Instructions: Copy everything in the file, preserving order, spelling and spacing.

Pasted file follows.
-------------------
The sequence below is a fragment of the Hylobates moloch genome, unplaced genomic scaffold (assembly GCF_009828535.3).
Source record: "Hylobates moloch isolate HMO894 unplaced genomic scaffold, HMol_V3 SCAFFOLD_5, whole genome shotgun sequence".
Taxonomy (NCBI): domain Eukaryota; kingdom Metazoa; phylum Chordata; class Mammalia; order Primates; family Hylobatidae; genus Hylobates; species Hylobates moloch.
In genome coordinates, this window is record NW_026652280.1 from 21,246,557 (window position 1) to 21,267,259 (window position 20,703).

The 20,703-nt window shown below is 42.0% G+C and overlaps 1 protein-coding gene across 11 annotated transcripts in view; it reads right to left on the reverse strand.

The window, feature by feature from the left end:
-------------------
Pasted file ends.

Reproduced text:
The sequence below is a fragment of the Hylobates moloch genome, unplaced genomic scaffold (assembly GCF_009828535.3).
Source record: "Hylobates moloch isolate HMO894 unplaced genomic scaffold, HMol_V3 SCAFFOLD_5, whole genome shotgun sequence".
Taxonomy (NCBI): domain Eukaryota; kingdom Metazoa; phylum Chordata; class Mammalia; order Primates; family Hylobatidae; genus Hylobates; species Hylobates moloch.
In genome coordinates, this window is record NW_026652280.1 from 21,246,557 (window position 1) to 21,267,259 (window position 20,703).

The 20,703-nt window shown below is 42.0% G+C and overlaps 1 protein-coding gene across 11 annotated transcripts in view; it reads right to left on the reverse strand.

The window, feature by feature from the left end: